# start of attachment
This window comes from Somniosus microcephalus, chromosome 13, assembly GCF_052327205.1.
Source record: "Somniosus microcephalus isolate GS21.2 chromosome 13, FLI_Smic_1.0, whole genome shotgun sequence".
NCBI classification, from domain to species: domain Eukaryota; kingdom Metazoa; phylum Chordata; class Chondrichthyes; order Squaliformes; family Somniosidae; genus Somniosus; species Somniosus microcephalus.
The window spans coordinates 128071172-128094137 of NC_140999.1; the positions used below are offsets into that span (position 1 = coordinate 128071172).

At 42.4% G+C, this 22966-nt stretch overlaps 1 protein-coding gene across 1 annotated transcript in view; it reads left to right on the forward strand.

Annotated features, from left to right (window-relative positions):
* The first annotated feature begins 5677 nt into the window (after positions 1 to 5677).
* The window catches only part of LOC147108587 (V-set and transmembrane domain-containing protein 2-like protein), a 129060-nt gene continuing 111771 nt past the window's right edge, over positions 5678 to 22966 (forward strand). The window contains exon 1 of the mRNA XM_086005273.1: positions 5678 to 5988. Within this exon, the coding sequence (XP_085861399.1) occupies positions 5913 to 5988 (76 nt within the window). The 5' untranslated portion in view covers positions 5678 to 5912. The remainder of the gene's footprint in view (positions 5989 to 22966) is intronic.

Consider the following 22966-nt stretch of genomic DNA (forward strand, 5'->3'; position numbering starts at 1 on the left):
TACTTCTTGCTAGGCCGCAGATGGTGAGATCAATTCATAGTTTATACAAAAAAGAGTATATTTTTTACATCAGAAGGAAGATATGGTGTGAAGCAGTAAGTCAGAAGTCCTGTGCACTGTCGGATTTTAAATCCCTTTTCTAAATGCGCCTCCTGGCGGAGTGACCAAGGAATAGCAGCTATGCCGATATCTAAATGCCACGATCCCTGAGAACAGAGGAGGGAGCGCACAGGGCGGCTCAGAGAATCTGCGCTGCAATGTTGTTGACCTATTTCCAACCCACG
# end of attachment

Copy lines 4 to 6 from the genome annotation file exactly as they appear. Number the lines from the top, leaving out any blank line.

The window spans coordinates 128071172-128094137 of NC_140999.1; the positions used below are offsets into that span (position 1 = coordinate 128071172).

At 42.4% G+C, this 22966-nt stretch overlaps 1 protein-coding gene across 1 annotated transcript in view; it reads left to right on the forward strand.

Annotated features, from left to right (window-relative positions):